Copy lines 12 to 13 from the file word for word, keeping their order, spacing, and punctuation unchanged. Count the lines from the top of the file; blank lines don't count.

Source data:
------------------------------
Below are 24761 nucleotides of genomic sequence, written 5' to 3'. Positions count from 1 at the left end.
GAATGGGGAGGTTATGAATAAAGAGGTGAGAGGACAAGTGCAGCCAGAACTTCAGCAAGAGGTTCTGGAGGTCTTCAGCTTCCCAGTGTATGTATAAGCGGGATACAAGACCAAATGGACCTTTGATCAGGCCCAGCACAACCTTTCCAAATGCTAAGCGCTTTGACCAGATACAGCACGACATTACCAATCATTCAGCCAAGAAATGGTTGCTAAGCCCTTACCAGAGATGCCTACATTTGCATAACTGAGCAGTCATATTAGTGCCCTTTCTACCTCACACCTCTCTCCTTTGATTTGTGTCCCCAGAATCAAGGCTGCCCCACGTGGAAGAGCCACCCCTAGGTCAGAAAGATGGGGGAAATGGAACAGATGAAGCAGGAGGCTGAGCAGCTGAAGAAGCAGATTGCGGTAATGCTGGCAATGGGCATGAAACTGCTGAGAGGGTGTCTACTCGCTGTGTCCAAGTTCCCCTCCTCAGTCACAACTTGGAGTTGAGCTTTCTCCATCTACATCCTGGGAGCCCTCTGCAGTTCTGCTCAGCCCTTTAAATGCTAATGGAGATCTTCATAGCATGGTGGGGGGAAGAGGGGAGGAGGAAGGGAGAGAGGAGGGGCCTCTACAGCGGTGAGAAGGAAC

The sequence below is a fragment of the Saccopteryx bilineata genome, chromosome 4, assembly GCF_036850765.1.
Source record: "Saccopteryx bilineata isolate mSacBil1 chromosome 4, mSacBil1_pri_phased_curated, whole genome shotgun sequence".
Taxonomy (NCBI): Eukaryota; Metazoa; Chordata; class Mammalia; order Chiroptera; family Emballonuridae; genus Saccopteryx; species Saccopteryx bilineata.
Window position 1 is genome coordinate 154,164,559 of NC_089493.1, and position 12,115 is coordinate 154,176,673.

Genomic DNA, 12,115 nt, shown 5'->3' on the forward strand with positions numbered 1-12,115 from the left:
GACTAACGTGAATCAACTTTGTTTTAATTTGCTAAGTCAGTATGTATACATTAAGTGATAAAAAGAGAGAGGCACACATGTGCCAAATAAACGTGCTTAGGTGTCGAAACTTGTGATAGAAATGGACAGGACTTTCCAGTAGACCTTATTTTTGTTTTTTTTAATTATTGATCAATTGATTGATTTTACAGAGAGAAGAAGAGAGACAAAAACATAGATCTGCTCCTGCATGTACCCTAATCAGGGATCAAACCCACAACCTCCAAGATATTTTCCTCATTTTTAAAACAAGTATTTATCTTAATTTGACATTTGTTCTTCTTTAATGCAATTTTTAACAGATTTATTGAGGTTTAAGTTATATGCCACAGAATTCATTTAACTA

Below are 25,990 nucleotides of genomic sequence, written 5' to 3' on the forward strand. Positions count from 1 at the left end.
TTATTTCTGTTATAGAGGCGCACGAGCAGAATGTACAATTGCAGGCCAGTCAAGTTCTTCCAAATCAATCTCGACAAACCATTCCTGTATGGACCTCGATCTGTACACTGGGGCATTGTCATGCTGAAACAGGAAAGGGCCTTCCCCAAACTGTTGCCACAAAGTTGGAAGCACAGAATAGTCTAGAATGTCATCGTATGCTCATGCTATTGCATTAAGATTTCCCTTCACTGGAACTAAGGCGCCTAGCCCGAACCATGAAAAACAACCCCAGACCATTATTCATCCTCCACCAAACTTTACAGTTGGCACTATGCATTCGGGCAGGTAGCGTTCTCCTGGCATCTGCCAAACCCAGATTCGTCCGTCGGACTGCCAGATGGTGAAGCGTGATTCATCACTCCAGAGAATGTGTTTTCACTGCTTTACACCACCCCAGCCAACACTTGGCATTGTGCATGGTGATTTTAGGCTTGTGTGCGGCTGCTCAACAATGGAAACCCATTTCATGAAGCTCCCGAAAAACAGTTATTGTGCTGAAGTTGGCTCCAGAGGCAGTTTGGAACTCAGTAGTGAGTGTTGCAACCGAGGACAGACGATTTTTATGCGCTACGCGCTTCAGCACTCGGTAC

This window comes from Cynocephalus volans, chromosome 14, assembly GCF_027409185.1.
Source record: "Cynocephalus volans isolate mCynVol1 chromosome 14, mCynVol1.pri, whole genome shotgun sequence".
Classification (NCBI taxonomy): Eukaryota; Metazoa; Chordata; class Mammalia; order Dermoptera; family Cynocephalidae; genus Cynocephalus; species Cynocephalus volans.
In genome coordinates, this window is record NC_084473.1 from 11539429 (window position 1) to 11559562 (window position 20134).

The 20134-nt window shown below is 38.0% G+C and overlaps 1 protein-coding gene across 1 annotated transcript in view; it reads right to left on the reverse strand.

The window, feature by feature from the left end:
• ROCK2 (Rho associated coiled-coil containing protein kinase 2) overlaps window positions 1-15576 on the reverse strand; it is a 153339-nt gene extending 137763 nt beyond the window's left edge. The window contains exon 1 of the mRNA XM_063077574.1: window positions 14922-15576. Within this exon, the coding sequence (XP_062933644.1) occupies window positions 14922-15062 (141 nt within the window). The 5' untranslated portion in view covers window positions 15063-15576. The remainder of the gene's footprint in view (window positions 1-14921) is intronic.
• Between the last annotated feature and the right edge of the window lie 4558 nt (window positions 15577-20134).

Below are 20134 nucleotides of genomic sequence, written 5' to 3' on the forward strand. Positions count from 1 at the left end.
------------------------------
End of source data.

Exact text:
Source record: "Cynocephalus volans isolate mCynVol1 chromosome 14, mCynVol1.pri, whole genome shotgun sequence".
Classification (NCBI taxonomy): Eukaryota; Metazoa; Chordata; class Mammalia; order Dermoptera; family Cynocephalidae; genus Cynocephalus; species Cynocephalus volans.